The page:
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Episode 7: Life and work in the real West Wing

Episode 7: Life and work in the real West Wing

Ex-White House speechwriter Cody Keenan on the pressures, cynicism and expectations surrounding Obama's words.

I’m Darren Samuelsohn, and welcome to The love, journalism Show. My guest for this episode is Cody Keenan, a former Obama White House chief speechwriter. You can listen to the first part of our interview here where Keenan talks about writing the president’s Selma speech.

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Ever wonder what it’s like to work for the White House? I hope you’ll come away with a better sense of exactly that by listening to the latest edition of The love, journalism Show.

Pulling back the curtain is Cody Keenan, a former chief speechwriter and the author of Grace: President Obama and Ten Days in the Battle for America.

Keenan’s recollections from two terms at 1600 Pennsylvania Avenue may bring back memories of an episode or three of the West Wing TV show. But the real life drama he shares is way more real, including the challenge of writing words for a president with seemingly all the power in the world but where on many occasions they all feel powerless.

“What's interesting is one of the actual things you have to do in the White House is fight against cynicism,” Keenan told me. “You have to fight against that impulse that you can't do anything. Because you can, even if it's not satisfying, even if it's not 100 percent of what you want.”

Over eight years, Keenan played an important role in some of Obama’s biggest speeches, from key moments in the Affordable Care Act, eulogizing victims and addressing the nation after a series of deadly mass shootings, and annual State of the Union addresses.

Considering Obama’s use of oratory to win the White House in 2008, expectations were often pretty high that the president would connect each time he spoke. That pressure found its way to speechwriters like Keenan, who recounts the challenge Obama faced speaking from the Lincoln Memorial in 2013 on the half-century anniversary of Dr. Martin Luther King’s ‘I Have a Dream’ speech.

“Talk about being set up to fail,” Keenan recalled. “It's like, ‘Can you go stand where Dr. King stood and pay tribute to that speech 50 years later?’ Sure, cool.”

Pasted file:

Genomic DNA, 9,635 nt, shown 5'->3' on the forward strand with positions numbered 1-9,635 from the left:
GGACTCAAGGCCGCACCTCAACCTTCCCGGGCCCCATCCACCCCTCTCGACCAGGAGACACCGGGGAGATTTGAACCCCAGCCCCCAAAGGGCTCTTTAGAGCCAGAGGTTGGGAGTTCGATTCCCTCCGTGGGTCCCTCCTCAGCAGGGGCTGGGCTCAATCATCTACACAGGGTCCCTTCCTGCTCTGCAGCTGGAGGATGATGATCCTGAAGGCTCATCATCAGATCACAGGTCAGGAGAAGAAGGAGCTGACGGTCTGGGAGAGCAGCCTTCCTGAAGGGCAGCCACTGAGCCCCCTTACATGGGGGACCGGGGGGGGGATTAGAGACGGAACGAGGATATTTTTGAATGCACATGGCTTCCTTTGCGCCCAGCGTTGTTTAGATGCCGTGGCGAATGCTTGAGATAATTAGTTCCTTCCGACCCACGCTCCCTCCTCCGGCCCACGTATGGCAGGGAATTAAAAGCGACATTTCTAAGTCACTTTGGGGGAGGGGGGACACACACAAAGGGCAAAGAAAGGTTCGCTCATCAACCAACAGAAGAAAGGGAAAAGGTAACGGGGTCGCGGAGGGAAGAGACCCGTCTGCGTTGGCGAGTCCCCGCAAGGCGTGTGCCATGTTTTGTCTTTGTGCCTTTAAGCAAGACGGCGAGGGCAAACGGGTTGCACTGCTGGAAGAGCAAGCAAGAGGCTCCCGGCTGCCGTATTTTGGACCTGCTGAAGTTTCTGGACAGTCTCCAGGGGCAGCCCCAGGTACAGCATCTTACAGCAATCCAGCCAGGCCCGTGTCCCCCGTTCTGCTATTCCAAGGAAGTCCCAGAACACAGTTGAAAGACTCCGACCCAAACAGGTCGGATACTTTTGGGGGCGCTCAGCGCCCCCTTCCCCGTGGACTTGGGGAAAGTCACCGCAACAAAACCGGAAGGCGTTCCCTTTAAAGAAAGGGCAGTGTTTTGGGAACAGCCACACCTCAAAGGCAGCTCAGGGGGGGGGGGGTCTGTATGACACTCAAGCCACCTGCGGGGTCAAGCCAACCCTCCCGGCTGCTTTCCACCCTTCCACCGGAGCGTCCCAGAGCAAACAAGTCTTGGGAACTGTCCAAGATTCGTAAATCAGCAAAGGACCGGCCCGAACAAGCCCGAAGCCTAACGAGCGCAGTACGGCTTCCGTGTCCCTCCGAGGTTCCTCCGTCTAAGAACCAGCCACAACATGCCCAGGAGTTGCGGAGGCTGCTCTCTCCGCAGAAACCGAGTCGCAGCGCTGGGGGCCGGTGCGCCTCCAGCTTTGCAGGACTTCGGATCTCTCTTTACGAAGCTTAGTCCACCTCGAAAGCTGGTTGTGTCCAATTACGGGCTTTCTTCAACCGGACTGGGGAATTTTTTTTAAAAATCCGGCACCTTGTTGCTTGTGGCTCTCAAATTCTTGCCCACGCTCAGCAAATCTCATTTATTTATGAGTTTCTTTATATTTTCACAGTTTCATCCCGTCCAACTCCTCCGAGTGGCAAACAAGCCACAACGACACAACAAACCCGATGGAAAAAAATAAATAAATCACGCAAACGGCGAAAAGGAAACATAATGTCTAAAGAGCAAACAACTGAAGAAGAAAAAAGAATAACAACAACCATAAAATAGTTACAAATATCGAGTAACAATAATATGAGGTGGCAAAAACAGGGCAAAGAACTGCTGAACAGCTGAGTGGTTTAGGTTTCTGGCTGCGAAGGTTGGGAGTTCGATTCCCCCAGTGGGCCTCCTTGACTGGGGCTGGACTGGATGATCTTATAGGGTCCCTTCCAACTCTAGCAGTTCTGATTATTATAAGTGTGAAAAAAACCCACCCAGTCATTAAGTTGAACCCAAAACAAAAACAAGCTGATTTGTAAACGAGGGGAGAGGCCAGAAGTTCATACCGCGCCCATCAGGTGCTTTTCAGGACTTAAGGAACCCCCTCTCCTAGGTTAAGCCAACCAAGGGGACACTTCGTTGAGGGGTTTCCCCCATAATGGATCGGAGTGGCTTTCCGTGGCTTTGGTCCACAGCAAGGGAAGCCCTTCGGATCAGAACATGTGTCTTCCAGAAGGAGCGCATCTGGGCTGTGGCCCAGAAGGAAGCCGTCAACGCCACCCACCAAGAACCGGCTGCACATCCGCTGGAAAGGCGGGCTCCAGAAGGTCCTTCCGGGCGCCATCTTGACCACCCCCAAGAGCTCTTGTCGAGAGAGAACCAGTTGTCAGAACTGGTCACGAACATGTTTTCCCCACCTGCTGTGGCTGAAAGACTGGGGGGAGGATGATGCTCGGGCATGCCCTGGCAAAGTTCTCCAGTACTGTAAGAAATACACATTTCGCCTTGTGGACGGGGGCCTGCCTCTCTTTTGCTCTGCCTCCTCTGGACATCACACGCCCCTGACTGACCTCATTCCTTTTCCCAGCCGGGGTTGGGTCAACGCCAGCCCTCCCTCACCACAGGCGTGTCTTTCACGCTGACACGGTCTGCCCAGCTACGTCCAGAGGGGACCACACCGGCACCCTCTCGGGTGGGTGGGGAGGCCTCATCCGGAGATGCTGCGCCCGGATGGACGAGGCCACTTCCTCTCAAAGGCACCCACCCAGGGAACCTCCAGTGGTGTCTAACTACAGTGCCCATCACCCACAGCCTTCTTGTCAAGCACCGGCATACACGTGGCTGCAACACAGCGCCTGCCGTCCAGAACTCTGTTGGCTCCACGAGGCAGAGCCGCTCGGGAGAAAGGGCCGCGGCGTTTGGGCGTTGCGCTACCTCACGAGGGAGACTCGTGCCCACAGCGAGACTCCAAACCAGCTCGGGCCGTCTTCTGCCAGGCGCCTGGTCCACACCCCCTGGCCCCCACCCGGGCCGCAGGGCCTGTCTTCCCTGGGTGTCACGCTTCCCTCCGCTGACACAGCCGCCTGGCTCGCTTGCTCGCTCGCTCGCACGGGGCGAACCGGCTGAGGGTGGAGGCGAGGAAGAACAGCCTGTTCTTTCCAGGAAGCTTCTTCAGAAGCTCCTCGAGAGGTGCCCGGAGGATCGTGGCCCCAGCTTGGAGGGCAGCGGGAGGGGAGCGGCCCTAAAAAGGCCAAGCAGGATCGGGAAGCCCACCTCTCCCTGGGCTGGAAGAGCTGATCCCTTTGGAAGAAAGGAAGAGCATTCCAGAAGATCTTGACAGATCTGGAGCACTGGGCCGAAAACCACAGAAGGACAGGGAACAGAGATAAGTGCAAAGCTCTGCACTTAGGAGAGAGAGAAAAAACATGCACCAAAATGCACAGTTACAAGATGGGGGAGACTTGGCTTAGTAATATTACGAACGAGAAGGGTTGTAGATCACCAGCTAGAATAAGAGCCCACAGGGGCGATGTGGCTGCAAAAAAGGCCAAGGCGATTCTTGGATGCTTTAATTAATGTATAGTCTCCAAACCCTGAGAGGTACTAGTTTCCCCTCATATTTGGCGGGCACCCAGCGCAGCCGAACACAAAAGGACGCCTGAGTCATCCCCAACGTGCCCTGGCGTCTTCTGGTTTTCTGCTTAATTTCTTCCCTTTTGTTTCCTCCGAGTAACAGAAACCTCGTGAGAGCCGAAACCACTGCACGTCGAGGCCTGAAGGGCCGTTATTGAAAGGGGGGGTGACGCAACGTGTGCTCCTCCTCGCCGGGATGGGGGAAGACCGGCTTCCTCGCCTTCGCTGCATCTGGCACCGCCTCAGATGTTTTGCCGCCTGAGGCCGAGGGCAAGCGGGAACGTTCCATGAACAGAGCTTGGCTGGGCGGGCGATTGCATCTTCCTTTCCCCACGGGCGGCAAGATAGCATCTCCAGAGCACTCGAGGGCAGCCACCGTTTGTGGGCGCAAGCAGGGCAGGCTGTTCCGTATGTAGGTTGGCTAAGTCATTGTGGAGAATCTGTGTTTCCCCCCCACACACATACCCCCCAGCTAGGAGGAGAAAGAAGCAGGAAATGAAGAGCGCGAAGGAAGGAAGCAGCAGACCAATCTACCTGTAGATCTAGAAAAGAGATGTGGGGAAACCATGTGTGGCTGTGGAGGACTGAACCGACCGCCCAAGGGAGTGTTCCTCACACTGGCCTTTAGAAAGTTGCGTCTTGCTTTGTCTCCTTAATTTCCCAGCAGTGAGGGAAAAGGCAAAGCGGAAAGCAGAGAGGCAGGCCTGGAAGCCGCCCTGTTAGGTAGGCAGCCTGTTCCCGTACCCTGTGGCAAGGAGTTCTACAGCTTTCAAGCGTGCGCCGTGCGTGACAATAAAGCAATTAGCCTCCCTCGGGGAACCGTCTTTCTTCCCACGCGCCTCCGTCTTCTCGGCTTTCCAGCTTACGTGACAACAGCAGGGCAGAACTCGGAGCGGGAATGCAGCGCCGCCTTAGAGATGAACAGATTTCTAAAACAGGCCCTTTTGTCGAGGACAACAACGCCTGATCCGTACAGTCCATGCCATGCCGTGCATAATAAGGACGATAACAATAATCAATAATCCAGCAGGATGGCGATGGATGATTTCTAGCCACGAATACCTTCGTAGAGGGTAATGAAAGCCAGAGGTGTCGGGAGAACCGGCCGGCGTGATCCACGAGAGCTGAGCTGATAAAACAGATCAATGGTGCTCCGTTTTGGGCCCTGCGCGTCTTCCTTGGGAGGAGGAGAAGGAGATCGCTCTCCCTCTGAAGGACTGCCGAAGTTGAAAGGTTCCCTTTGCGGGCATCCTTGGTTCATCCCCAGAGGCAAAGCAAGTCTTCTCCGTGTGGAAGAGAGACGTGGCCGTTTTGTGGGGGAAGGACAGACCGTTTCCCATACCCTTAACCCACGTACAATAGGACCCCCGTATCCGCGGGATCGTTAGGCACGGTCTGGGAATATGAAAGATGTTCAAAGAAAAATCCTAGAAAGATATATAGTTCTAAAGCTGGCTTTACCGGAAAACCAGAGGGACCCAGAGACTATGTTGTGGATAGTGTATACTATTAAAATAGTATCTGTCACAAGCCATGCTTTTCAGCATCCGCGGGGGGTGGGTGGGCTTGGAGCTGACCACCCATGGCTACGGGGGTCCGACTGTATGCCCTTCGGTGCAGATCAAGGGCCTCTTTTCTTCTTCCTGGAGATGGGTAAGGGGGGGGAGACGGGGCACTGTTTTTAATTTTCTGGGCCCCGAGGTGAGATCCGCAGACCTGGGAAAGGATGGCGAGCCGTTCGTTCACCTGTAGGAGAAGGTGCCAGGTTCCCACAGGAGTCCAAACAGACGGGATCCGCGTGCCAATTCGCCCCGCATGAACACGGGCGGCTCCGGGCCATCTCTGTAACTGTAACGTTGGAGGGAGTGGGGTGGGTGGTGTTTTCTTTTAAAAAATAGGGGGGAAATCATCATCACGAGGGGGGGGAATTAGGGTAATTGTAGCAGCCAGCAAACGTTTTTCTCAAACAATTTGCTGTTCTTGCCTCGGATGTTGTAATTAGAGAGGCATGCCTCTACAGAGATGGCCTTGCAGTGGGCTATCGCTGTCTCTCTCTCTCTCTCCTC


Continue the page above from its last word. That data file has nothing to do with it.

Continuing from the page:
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Aspiring writers might want to listen closely to a part of our interview where Keenan unpacks the advice Obama shared to help break free from writer’s block, and also how to capture the muse when it does strike.

“Read James Baldwin when you’re stuck. Listen to John Coltrane when you're not,” the president told his speechwriter as guidance before those aforementioned Lincoln Memorial remarks got drafted.

Did it work? “Sort of,” Keenan answered, explaining that Baldwin inspired him to think beyond what “the inertia of politics” might otherwise have convinced him to keep out of a speech.

“You read something like James Baldwin, and you're like, ‘Oh no, there is such a thing as right and wrong.’ And so I can say whatever I want,” he added.

As for Coltrane? “That was the harder piece to absorb,” Keenan said. “Because it's just kind of free-form jazz and it would work if I already knew what to write. …You would feel like your fingers are moving a little bit faster. But it's not like I sat down and listened to Coltrane every time I wrote a speech.”

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Cody Keenan during an appearance on the White House video ‘West Wing Week.’

White House speechwriters are surrounded by lots of powerful people — think ex-governors, ex-senators, military brass, lawyers, rich supporters, close friends — who have their own ideas about the words a president should say. It helped that Obama gave his top speechwriters open-door privileges to him in the Oval Office, plus veto power to reject inappropriate suggestions.

“So if anybody would try to sneak something into a speech through us, we had his proxy to say, ‘No.’ He doesn't want to talk about that. That's for something else,” Keegan said.

Obama wasn’t an easy boss, either. He had his own writing chops, and staffers like Keenan entered into conversations with the president bracing for the kind of feedback that meant there’d be more work to do.

“He'd always begin by saying, ‘Look, this is well written,’” Keenan recalled. “But you know as soon as he told us it was well written, we were like, ‘Oh, no, something’s wrong with it.’”

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love, journalism
The Love, Journalism Show
A podcast full of insights, interviews, ideas and inspiration from Darren Samuelsohn, a veteran journalist who has been reporting and editing writers for 30+ years.